More regulations on how companies use and transfer consumer data for commercial purposes could have tremendous implications for tech companies, which have operated largely unchecked since their founding.

The Cambridge Analytica saga has ignited a firestorm of concern because the Facebook users who participated in the survey app did not know their data would be used for political purposes. Facebook also says the research firm failed to delete the data after being notified in 2015, in violation of the social media giant’s policies.

“To me it’s a question of, how far afield can data about me go before I feel like I’ve lost control of [my data] online,” said Nuala O’Connor, president of the Center for Democracy and Technology. “People feel violated when their data is used in ways they didn’t entirely expect.”

Facebook only publicly acknowledged the matter and suspended Cambridge Analytica in mid-March, as news reports of the controversy began to emerge.

Mike Horning, a professor who researches social media companies, thinks that technology companies are at a make-or-break point because of the Cambridge Analytica scandal.

“If companies don’t get serious about regulation themselves or giving people more mechanisms to control what info they give away, I can see the need for federal regulation,” Horning said.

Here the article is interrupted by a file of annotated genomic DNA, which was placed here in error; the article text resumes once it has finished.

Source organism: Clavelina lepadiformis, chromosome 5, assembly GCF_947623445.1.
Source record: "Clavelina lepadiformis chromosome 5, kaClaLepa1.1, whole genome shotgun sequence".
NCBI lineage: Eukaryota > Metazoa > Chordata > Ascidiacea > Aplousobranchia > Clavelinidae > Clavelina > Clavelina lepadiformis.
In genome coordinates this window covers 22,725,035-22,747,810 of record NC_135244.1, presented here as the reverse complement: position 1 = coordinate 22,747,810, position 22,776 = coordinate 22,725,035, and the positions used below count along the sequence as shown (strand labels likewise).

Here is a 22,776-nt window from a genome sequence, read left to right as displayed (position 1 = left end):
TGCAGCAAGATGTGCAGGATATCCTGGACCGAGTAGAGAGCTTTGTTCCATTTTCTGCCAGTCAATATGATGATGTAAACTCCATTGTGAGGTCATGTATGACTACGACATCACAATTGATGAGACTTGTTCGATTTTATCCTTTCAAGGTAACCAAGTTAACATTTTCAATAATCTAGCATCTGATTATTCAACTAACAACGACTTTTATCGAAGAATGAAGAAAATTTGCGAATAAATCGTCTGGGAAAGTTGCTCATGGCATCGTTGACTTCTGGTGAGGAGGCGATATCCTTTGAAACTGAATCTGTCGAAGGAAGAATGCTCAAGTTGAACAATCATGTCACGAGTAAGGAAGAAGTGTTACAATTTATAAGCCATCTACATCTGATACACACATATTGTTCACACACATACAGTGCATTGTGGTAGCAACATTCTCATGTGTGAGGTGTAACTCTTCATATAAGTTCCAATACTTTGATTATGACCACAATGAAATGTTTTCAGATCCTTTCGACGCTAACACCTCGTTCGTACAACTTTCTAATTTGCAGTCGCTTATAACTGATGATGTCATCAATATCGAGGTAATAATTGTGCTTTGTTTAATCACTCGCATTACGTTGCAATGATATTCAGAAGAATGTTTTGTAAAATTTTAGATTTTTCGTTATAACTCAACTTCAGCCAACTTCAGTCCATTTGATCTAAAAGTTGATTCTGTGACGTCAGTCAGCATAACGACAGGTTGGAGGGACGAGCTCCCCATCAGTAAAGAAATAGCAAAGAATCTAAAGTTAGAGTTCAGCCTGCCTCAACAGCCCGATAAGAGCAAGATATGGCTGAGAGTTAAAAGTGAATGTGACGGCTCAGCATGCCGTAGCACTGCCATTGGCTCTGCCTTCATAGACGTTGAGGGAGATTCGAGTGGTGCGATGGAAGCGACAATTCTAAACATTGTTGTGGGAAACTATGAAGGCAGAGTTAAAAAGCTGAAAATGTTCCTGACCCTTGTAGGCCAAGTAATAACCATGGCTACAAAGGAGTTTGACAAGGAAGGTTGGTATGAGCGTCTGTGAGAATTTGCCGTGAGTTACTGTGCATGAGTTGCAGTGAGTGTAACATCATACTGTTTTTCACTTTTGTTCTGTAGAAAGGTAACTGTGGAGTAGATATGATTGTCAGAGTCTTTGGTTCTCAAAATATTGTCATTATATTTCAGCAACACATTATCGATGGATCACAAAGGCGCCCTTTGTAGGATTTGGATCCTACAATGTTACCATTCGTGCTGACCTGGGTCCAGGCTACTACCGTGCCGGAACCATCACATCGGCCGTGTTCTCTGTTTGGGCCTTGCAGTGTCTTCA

Some groups think that while a better regulation system is necessary, conducting audits on data, in a manner similar to financial audits, could provide the transparency that many companies currently provide.

“We have no idea what they’re collecting and using, so to have independent auditors to go in and uncover that would be helpful,” said Jamie Lee Williams, an attorney at the Electronic Frontier Foundation, a technology consumer advocacy group.

Williams said data auditing can help consumers make more educated choices about which applications they should give their information to in lieu of clear regulation or potentially unhelpful regulation.

“Sometimes the regulators don’t understand how these platforms work, which can be counterproductive. Auditing could help. You don’t need regulation for that,” she said.

But critics, such as Don Graham, a former Washington Post publisher and Facebook board member, make the case that any extra regulation of technology platforms will hurt more than it helps.

“Technology companies must move fast; regulation slows things down, sometimes drastically. Almost inevitably, this hurts a company’s performance,” Graham wrote in a Washington Post op-ed.

If consumers get fed up with technology companies’ data collection practices, he argued, then they can simply leave the platforms. These natural incentives and penalties guide them toward self-regulation.

Still, Jennifer Daskal, an American University law professor, said there is “broad-based consensus” within the U.S., including within the tech sector, for more oversight and accountability of how companies use consumer data. 

Tags Amy Klobuchar Donald Trump Mark Warner Mark Zuckerberg